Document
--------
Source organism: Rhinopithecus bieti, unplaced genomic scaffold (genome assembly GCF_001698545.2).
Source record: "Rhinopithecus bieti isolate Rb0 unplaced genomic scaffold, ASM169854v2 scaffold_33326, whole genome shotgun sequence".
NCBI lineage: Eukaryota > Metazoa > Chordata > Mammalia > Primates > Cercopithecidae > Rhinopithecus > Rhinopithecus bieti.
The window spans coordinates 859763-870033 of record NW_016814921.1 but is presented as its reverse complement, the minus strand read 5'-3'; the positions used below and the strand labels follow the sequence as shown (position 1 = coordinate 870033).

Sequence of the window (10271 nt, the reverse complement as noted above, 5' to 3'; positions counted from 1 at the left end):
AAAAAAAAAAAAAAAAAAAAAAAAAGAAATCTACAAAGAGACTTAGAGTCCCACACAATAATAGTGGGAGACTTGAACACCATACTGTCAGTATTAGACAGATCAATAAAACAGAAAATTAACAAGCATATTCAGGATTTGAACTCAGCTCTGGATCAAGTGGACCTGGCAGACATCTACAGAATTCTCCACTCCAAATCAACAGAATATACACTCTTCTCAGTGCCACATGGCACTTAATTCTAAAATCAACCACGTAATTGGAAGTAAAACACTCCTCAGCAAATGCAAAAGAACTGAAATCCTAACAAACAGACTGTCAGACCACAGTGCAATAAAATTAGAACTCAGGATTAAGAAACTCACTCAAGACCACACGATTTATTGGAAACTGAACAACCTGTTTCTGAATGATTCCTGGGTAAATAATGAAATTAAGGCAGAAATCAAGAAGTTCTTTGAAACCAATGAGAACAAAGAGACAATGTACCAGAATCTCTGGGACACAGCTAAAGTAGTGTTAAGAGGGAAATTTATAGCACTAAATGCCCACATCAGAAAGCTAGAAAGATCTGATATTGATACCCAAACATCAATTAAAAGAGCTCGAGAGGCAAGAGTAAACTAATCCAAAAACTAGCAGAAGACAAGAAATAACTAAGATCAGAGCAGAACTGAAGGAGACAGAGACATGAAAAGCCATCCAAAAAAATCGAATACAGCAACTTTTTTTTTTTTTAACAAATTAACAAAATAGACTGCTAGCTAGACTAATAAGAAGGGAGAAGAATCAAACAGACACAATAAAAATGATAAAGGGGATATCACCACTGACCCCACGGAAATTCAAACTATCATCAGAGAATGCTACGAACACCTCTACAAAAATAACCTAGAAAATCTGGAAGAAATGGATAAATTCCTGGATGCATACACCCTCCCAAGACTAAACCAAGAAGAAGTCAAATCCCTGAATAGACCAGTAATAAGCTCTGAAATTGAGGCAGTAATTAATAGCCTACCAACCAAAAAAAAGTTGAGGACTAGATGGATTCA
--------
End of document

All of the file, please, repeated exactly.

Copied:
Source organism: Rhinopithecus bieti, unplaced genomic scaffold (genome assembly GCF_001698545.2).
Source record: "Rhinopithecus bieti isolate Rb0 unplaced genomic scaffold, ASM169854v2 scaffold_33326, whole genome shotgun sequence".
NCBI lineage: Eukaryota > Metazoa > Chordata > Mammalia > Primates > Cercopithecidae > Rhinopithecus > Rhinopithecus bieti.
The window spans coordinates 859763-870033 of record NW_016814921.1 but is presented as its reverse complement, the minus strand read 5'-3'; the positions used below and the strand labels follow the sequence as shown (position 1 = coordinate 870033).

Sequence of the window (10271 nt, the reverse complement as noted above, 5' to 3'; positions counted from 1 at the left end):
AAAAAAAAAAAAAAAAAAAAAAAAAGAAATCTACAAAGAGACTTAGAGTCCCACACAATAATAGTGGGAGACTTGAACACCATACTGTCAGTATTAGACAGATCAATAAAACAGAAAATTAACAAGCATATTCAGGATTTGAACTCAGCTCTGGATCAAGTGGACCTGGCAGACATCTACAGAATTCTCCACTCCAAATCAACAGAATATACACTCTTCTCAGTGCCACATGGCACTTAATTCTAAAATCAACCACGTAATTGGAAGTAAAACACTCCTCAGCAAATGCAAAAGAACTGAAATCCTAACAAACAGACTGTCAGACCACAGTGCAATAAAATTAGAACTCAGGATTAAGAAACTCACTCAAGACCACACGATTTATTGGAAACTGAACAACCTGTTTCTGAATGATTCCTGGGTAAATAATGAAATTAAGGCAGAAATCAAGAAGTTCTTTGAAACCAATGAGAACAAAGAGACAATGTACCAGAATCTCTGGGACACAGCTAAAGTAGTGTTAAGAGGGAAATTTATAGCACTAAATGCCCACATCAGAAAGCTAGAAAGATCTGATATTGATACCCAAACATCAATTAAAAGAGCTCGAGAGGCAAGAGTAAACTAATCCAAAAACTAGCAGAAGACAAGAAATAACTAAGATCAGAGCAGAACTGAAGGAGACAGAGACATGAAAAGCCATCCAAAAAAATCGAATACAGCAACTTTTTTTTTTTTTAACAAATTAACAAAATAGACTGCTAGCTAGACTAATAAGAAGGGAGAAGAATCAAACAGACACAATAAAAATGATAAAGGGGATATCACCACTGACCCCACGGAAATTCAAACTATCATCAGAGAATGCTACGAACACCTCTACAAAAATAACCTAGAAAATCTGGAAGAAATGGATAAATTCCTGGATGCATACACCCTCCCAAGACTAAACCAAGAAGAAGTCAAATCCCTGAATAGACCAGTAATAAGCTCTGAAATTGAGGCAGTAATTAATAGCCTACCAACCAAAAAAAAGTTGAGGACTAGATGGATTCA